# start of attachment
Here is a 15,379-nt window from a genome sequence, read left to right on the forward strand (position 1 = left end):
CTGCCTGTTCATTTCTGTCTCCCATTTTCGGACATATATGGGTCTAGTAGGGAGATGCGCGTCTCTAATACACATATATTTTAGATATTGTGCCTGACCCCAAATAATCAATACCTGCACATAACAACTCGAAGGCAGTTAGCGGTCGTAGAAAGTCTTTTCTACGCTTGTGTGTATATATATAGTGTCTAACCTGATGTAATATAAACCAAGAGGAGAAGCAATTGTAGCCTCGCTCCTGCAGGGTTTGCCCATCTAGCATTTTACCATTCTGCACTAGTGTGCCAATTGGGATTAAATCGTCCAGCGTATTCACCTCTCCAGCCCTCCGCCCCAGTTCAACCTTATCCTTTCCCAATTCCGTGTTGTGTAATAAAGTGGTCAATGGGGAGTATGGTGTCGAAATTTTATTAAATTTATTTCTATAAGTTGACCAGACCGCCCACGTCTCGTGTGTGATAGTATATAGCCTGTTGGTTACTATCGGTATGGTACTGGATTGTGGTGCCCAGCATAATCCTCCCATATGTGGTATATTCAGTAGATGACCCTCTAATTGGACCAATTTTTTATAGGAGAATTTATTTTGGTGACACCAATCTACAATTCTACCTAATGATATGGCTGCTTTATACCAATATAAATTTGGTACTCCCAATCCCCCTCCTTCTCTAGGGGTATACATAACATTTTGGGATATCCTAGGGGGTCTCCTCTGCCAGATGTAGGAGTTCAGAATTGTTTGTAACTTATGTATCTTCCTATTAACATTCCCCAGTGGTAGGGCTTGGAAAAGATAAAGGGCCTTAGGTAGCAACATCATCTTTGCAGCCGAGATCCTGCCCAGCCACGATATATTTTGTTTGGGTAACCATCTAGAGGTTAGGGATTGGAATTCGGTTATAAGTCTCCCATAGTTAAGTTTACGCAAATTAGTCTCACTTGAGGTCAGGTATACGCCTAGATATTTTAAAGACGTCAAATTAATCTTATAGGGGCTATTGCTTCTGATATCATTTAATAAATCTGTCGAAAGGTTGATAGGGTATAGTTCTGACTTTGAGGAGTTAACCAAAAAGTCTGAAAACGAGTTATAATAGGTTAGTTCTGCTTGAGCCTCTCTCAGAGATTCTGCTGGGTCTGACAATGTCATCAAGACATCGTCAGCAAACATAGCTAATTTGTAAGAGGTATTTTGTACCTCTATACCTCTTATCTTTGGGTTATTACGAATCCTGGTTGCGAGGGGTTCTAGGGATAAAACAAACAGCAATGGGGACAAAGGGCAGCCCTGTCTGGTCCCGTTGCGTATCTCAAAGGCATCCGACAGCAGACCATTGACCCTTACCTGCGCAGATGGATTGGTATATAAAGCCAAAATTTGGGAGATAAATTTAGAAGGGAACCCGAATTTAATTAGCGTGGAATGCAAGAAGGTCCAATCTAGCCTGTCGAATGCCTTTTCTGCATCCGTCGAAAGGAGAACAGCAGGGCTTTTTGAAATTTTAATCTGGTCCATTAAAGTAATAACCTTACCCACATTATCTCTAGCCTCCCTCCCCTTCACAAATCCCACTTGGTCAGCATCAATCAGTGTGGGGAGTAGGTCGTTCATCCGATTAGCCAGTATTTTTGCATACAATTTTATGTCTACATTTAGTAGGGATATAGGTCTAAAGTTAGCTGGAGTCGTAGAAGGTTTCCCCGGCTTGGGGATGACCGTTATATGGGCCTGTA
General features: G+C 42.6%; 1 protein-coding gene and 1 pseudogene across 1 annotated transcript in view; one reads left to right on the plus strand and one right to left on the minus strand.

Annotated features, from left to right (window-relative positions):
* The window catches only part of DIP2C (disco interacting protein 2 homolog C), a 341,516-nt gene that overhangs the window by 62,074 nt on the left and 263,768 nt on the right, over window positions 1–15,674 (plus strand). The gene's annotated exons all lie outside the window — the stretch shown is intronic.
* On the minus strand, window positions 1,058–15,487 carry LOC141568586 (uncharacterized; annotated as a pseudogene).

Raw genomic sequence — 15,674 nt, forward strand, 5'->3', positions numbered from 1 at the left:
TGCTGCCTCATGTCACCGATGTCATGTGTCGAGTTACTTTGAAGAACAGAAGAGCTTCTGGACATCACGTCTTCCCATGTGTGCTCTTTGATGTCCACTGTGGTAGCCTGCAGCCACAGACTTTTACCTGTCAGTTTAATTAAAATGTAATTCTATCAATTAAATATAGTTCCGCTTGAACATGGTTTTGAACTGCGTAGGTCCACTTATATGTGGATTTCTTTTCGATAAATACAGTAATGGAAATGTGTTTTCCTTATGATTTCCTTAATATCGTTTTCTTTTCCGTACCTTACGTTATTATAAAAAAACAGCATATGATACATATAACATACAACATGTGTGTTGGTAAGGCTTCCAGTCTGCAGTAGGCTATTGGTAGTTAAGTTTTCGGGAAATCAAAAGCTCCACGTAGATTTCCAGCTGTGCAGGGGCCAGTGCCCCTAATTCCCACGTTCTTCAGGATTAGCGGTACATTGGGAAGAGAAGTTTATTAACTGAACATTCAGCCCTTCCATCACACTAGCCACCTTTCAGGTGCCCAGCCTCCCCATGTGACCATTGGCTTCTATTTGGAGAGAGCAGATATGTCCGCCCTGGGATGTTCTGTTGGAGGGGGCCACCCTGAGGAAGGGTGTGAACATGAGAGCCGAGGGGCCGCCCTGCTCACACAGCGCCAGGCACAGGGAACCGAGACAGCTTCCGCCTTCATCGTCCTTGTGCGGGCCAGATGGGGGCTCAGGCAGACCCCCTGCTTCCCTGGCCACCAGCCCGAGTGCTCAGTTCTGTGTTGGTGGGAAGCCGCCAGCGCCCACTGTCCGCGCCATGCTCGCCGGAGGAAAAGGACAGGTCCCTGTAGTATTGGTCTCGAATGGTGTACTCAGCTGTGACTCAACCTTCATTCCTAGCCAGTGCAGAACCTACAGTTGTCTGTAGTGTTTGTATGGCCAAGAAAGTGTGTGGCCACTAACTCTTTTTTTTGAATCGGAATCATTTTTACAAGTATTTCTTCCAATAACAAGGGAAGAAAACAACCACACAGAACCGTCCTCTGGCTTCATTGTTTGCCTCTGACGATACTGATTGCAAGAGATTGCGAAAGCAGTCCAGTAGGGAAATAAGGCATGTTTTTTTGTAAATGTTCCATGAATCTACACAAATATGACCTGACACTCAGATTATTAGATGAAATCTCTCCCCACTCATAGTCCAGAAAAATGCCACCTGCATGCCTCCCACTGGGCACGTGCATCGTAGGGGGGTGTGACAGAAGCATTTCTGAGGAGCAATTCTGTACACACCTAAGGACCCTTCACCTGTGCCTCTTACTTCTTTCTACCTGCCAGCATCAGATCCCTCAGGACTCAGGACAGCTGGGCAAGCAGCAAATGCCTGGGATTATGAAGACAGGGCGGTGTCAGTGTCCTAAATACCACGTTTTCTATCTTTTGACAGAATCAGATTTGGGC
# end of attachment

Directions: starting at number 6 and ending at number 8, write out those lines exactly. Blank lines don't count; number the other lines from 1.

* On the minus strand, window positions 1,058–15,487 carry LOC141568586 (uncharacterized; annotated as a pseudogene).

Raw genomic sequence — 15,674 nt, forward strand, 5'->3', positions numbered from 1 at the left:
TGCTGCCTCATGTCACCGATGTCATGTGTCGAGTTACTTTGAAGAACAGAAGAGCTTCTGGACATCACGTCTTCCCATGTGTGCTCTTTGATGTCCACTGTGGTAGCCTGCAGCCACAGACTTTTACCTGTCAGTTTAATTAAAATGTAATTCTATCAATTAAATATAGTTCCGCTTGAACATGGTTTTGAACTGCGTAGGTCCACTTATATGTGGATTTCTTTTCGATAAATACAGTAATGGAAATGTGTTTTCCTTATGATTTCCTTAATATCGTTTTCTTTTCCGTACCTTACGTTATTATAAAAAAACAGCATATGATACATATAACATACAACATGTGTGTTGGTAAGGCTTCCAGTCTGCAGTAGGCTATTGGTAGTTAAGTTTTCGGGAAATCAAAAGCTCCACGTAGATTTCCAGCTGTGCAGGGGCCAGTGCCCCTAATTCCCACGTTCTTCAGGATTAGCGGTACATTGGGAAGAGAAGTTTATTAACTGAACATTCAGCCCTTCCATCACACTAGCCACCTTTCAGGTGCCCAGCCTCCCCATGTGACCATTGGCTTCTATTTGGAGAGAGCAGATATGTCCGCCCTGGGATGTTCTGTTGGAGGGGGCCACCCTGAGGAAGGGTGTGAACATGAGAGCCGAGGGGCCGCCCTGCTCACACAGCGCCAGGCACAGGGAACCGAGACAGCTTCCGCCTTCATCGTCCTTGTGCGGGCCAGATGGGGGCTCAGGCAGACCCCCTGCTTCCCTGGCCACCAGCCCGAGTGCTCAGTTCTGTGTTGGTGGGAAGCCGCCAGCGCCCACTGTCCGCGCCATGCTCGCCGGAGGAAAAGGACAGGTCCCTGTAGTATTGGTCTCGAATGGTGTACTCAGCTGTGACTCAACCTTCATTCCTAGCCAGTGCAGAACCTACAGTTGTCTGTAGTGTTTGTATGGCCAAGAAAGTGTGTGGCCACTAACTCTTTTTTTTGAATCGGAATCATTTTTACAAGTATTTCTTCCAATAACAAGGGAAGAAAACAACCACACAGAACCGTCCTCTGGCTTCATTGTTTGCCTCTGACGATACTGATTGCAAGAGATTGCGAAAGCAGTCCAGTAGGGAAATAAGGCATGTTTTTTTGTAAATGTTCCATGAATCTACACAAATATGACCTGACACTCAGATTATTAGATGAAATCTCTCCCCACTCATAGTCCAGAAAAATGCCACCTGCATGCCTCCCACTGGGCACGTGCATCGTAGGGGGGTGTGACAGAAGCATTTCTGAGGAGCAATTCTGTACACACCTAAGGACCCTTCACCTGTGCCTCTTACTTCTTTCTACCTGCCAGCATCAGATCCCTCAGGACTCAGGACAGCTGGGCAAGCAGCAAATGCCTGGGATTATGAAGACAGGGCGGTGTCAGTGTCCTAAATACCACGTTTTCTATCTTTTGACAGAATCAGATTTGGGC